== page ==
In operation, light waves 112 are projected between the light emitter unit 102 and reflector 106 as illustrated by the arrows in FIG. 9. The light waves 112 may be emitted and reflected as described above with respect to FIGS. 4 through 8. As can be seen from FIG. 9, the configuration allows the subject 32 supported by, for example, a table 114 to be moved in close proximity to each of the imaging components 28 and 30. For example, the controller 26 (shown in FIG. 1) may move the subject 32 until the subject 32 is positioned such that the light wave 112 farther from the imaging components 28 and 30 is blocked and the light wave 112 closer to the imaging components 28 and 30 is not blocked by the patient 32.

In various embodiments, the light emitter units 102 and reflectors 106 are configured for operation with the imaging system 20 in both an H-mode configuration and an L-mode configuration. For example, the imaging system 20 may be capable of switching between an H-mode configuration used for a bone scan and the L-mode configuration used for a cardiac scan. In this embodiment, as shown in FIGS. 10 and 11, one or both of the reflectors 106 are configured for folding operation (e.g., configured in pivoting arrangement) such that in an unfolded state shown in FIG. 10, the reflector 106 is provided perpendicular to the top surface 104 of the imaging component 30 for H-mode operation and in a folded state shown in FIG. 11, the reflector 106 is provided parallel to the top surface 104 of the imaging component 30 for L-mode operation as shown in FIG. 14.

In another embodiment shown in FIGS. 12 and 13, the reflector 106 is configured as a folding mirror, having a first mirror 120 (e.g., fixed mirror) and a second mirror 122 configured in pivoting arrangement to provide folding operation. In this embodiment, the second mirror 122 is configured for folding operation (e.g., configured in pivoting arrangement) such that in an unfolded state shown in FIG. 12, the first and second mirrors 120 and 122 are provided parallel and perpendicular to the top surface 104 of the imaging component 30, respectively, for H-mode operation as shown in FIG. 15. In a folded state shown in FIG. 13, the first mirror 120 is provided parallel to the top surface 104 of the imaging component 30 and the second mirror 120 provided in a folded position (e.g., folded such that no reflection is possible) for L-mode operation as shown in FIG. 16.

Various embodiments also may be provided for use in imaging systems 20 having a fixed L-mode of operation, which may be used, for example, for cardiology scans. For example, as shown in FIG. 17, three light emitters 50 and three light detectors 52 are provided with an angled reflector 56 provided at a corner region 130 of the first end 54 of the imaging component 28 and the second end 58 of the imaging component 30. In this embodiment, a first light path 132, a second light path 134 and a third light path 136 are provided.

In this embodiment, the distance of an object (not shown), for example, a subject to be scanned, can be controlled based on the light paths 132, 134 and 136. For example, if none of light paths 132, 134 and 136 are blocked, then the imaging components 28 and 30 are too far from the object and either the imaging components 28 and 30, object or both are moved such that the object is closer to the imaging components 28 and 30. If the light path 136 is blocked, the imaging component 30 is in acceptable proximity to the object and the imaging component 28 is too far from the object. In this state, the imaging component 28, object or both are moved such that the object is closer to the imaging component 28. If the light paths 134 and 136 are blocked, the imaging component 30 is too near the object and the imaging component 28 is too far the object. In this state, the imaging components 28 and 30, object or both are moved such the object is moved closer to the imaging component 28 and moved farther away from the imaging component 30. If all light paths 132, 132 and 136 are blocked, both imaging components 28 and 30 are too near the object. In this state, the imaging components 28 and 30, object or both are moved such that the object is farther away from the imaging components 28 and 30. If light paths 132 and 136 are blocked, both the imaging components 28 and 30 are at an acceptable or correct distance from the object to be imaged.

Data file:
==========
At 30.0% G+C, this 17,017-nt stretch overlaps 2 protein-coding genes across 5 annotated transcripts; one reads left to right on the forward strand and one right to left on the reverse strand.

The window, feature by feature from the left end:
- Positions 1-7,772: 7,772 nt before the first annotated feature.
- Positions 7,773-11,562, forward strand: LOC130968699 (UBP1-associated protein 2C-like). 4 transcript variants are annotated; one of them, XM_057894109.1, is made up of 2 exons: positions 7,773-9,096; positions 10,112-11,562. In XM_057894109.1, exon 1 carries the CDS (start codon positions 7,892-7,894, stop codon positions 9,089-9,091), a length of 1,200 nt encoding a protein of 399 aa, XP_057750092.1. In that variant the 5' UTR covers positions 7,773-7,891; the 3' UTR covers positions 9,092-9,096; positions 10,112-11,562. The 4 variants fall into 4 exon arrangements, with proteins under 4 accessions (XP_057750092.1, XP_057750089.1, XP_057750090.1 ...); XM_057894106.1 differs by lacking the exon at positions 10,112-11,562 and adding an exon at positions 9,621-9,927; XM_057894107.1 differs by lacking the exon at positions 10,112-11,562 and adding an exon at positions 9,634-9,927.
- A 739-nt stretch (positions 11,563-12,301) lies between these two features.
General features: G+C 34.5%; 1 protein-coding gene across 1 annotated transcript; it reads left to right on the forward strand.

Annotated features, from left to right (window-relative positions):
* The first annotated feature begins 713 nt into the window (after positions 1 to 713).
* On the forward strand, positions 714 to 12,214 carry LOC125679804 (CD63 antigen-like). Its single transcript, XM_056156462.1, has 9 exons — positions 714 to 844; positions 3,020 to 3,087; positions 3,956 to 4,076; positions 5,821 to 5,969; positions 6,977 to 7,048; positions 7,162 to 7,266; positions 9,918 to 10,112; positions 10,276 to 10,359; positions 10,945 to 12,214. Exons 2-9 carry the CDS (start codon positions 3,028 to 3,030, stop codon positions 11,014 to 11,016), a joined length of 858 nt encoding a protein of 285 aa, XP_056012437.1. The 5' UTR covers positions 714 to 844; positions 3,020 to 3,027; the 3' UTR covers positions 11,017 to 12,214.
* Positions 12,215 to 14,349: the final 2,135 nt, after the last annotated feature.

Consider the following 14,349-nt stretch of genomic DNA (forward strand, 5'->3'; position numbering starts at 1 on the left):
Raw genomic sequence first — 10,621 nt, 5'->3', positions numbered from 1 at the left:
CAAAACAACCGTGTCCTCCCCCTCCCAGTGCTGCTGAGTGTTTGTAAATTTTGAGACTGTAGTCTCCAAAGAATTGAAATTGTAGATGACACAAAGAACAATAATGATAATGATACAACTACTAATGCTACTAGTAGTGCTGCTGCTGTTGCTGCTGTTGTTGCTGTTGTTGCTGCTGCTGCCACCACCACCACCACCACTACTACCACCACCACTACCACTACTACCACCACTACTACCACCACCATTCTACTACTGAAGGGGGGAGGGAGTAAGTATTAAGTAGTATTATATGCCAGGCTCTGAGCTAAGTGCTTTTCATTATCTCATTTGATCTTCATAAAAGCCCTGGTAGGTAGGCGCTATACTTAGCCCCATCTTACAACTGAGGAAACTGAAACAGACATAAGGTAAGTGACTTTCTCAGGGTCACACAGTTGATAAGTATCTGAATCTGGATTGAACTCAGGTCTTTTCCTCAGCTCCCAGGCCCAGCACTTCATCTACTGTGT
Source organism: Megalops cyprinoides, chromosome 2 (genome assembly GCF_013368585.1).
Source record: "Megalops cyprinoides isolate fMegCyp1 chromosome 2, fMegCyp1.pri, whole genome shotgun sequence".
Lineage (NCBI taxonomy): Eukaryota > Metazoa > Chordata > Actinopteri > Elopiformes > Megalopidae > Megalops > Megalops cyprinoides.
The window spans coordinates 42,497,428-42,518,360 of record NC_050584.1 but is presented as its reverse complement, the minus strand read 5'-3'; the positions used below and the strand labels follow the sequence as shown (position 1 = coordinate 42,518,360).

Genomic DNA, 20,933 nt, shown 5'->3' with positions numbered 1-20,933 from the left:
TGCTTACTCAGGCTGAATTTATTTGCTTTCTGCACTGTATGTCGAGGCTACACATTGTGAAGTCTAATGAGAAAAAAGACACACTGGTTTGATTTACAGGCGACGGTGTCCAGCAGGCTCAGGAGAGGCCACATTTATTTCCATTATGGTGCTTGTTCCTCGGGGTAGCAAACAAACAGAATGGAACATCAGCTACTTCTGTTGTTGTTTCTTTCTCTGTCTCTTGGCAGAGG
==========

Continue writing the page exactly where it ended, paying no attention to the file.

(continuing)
As another example, as shown in FIG. 18, two light emitters 50 and two light detectors 52 are provided with the angled reflector 56 provided at the corner region 130 of the first end 54 of the imaging component 28 and the second end 58 of the imaging component 30. In this embodiment, a first light path 142, a second light path 144, a third light path 146 and a fourth light path 148 are provided. The light detectors 52 may be configured to emit light waves at different angles as described herein. Similar control states to the states described in FIG. 17 may be provided. For example, in this embodiment, when the light paths 142 and 148 are blocked, both the imaging components 28 and 30 are at an acceptable or correct distance from the object to be imaged.